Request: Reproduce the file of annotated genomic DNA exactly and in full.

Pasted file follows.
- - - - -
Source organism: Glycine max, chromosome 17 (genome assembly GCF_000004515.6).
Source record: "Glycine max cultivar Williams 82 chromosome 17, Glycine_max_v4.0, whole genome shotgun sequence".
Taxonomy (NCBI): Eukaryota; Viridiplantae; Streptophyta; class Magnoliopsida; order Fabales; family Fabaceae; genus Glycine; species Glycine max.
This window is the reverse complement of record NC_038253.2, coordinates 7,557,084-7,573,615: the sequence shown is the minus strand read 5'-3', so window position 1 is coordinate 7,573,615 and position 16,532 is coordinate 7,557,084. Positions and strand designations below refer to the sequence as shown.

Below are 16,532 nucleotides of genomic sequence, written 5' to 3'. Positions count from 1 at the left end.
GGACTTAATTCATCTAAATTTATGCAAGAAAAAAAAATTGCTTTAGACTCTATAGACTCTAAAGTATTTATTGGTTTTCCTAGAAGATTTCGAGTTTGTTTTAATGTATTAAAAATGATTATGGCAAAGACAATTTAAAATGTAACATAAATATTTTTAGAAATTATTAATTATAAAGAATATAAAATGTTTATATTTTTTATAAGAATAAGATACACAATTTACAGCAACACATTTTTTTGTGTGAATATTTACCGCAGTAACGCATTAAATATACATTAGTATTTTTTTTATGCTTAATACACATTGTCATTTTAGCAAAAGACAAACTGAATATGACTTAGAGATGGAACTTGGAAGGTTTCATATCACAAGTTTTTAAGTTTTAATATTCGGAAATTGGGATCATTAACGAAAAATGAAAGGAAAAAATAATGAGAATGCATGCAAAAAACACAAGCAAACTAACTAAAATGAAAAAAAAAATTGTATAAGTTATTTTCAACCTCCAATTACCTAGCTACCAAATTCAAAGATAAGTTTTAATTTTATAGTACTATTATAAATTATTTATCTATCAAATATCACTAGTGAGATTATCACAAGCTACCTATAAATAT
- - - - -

Source organism: Glycine max, chromosome 17 (genome assembly GCF_000004515.6).
Source record: "Glycine max cultivar Williams 82 chromosome 17, Glycine_max_v4.0, whole genome shotgun sequence".
Taxonomy (NCBI): Eukaryota; Viridiplantae; Streptophyta; class Magnoliopsida; order Fabales; family Fabaceae; genus Glycine; species Glycine max.
This window is the reverse complement of record NC_038253.2, coordinates 7,557,084-7,573,615: the sequence shown is the minus strand read 5'-3', so window position 1 is coordinate 7,573,615 and position 16,532 is coordinate 7,557,084. Positions and strand designations below refer to the sequence as shown.

Below are 16,532 nucleotides of genomic sequence, written 5' to 3'. Positions count from 1 at the left end.
GGACTTAATTCATCTAAATTTATGCAAGAAAAAAAAATTGCTTTAGACTCTATAGACTCTAAAGTATTTATTGGTTTTCCTAGAAGATTTCGAGTTTGTTTTAATGTATTAAAAATGATTATGGCAAAGACAATTTAAAATGTAACATAAATATTTTTAGAAATTATTAATTATAAAGAATATAAAATGTTTATATTTTTTATAAGAATAAGATACACAATTTACAGCAACACATTTTTTTGTGTGAATATTTACCGCAGTAACGCATTAAATATACATTAGTATTTTTTTTATGCTTAATACACATTGTCATTTTAGCAAAAGACAAACTGAATATGACTTAGAGATGGAACTTGGAAGGTTTCATATCACAAGTTTTTAAGTTTTAATATTCGGAAATTGGGATCATTAACGAAAAATGAAAGGAAAAAATAATGAGAATGCATGCAAAAAACACAAGCAAACTAACTAAAATGAAAAAAAAAATTGTATAAGTTATTTTCAACCTCCAATTACCTAGCTACCAAATTCAAAGATAAGTTTTAATTTTATAGTACTATTATAAATTATTTATCTATCAAATATCACTAGTGAGATTATCACAAGCTACCTATAAATAT